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The One World Tarot

Designed by Crystal Love and Michael Hobbs.

See pictures of this deck.

This deck has been around for a good four or five years now, but I have never really taken a look at it before. It was produced by Crystal Love and Michael Hobbs, using primarily astrological and numerological symbolism. It is a very modern themed deck, which veers away sharply from traditional symbolism. Design is stark and simplistic, using computer generated artwork.

In my personal opinion this deck would be completely useless as a starter deck. You would already have to be pretty experienced with tarot in order to be able to read it. And though my knowledge of astrology is pretty patchy, I’m not convinced that the astrological attributions would necessarily help too much. I can see the perfect logic of assigning the card the Moon to the zodiacal correspondence of Cancer…..but I can’t make sense of why the Universe or World as it is in this deck is attributed to the Sun.

The pip cards are repetitive arrangements of symbols, and the Suits are named for the Elements – Air, Fire, Water and Earth, with air attributed to Swords, and Fire to Batons or Wands – which will please some peole who have been debating this over on the forums recently!.

The Air pips are represented by spheres containing clouds, and an overall blue colour scheme.. Fire pips are indicated by stylised yellow flowers on a red glowing background. Starfish are the pips of choice for Water on a strong green background which reminded me more of Earth than Water. But Earth in fact is represented by green leaves on an orangey ground.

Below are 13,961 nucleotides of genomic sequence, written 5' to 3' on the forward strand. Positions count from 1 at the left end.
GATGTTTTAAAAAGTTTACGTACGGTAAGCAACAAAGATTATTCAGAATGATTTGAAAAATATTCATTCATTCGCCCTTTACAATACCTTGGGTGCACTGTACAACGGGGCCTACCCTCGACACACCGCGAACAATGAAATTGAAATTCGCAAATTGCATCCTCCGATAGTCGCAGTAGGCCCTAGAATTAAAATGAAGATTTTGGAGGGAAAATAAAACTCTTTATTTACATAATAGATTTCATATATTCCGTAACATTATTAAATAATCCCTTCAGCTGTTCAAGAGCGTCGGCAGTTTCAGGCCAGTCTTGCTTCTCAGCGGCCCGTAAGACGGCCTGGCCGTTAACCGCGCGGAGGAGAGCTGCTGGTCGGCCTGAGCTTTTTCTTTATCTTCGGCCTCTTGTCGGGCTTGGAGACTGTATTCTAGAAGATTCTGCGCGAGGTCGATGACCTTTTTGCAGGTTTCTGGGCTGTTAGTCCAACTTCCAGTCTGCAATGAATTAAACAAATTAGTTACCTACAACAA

The relevant pip symbol is represented across the suits always using the same layout of symbols on the card…for example, all the 10’s are laid out to show the Sephirah on the Tree of Life.

Some of the Majors have been renamed…the Hierophant becomes the High Priest, Death becomes rebirth, and interestingly, the Devil becomes Deliverance. A few of the cards use recognisable traditional symbol – but most don’t. And some of the imagery is rather obscure to this particular taroist. I can just about ‘get’ the logic of using a red and green yin/yang symbol for the Magician….this reflects the total harmony which is the eternal goal of every dedicated occultist. Even, at a stretch, can I figure out that the pyramid with two palm trees growing out of it and a hot sun overhead reflects the Empress’ ability to bring fertility in even the most arid of deserts. But why is the Hermit an orange globe against darkness…oh…hang on…could this be the light of his lamp maybe?

And whilst I like the Strength card, I have no idea at all what a starry Eye of Horus set against a pyramid have to do with the Strength card. And I understand even less well why this exact same image, but reversed is used to represent the Hanging Man.

I don’t think I would be comfortable using this deck. The interplay of strong bold colours is pleasing – but I find myself unable to gel with the underlying concept from which this deck was designed.

However, if you are familiar with the Tarot already, and you’re looking for a contemporary and bold deck, this would probably be a good choice for you.

Review by Jan

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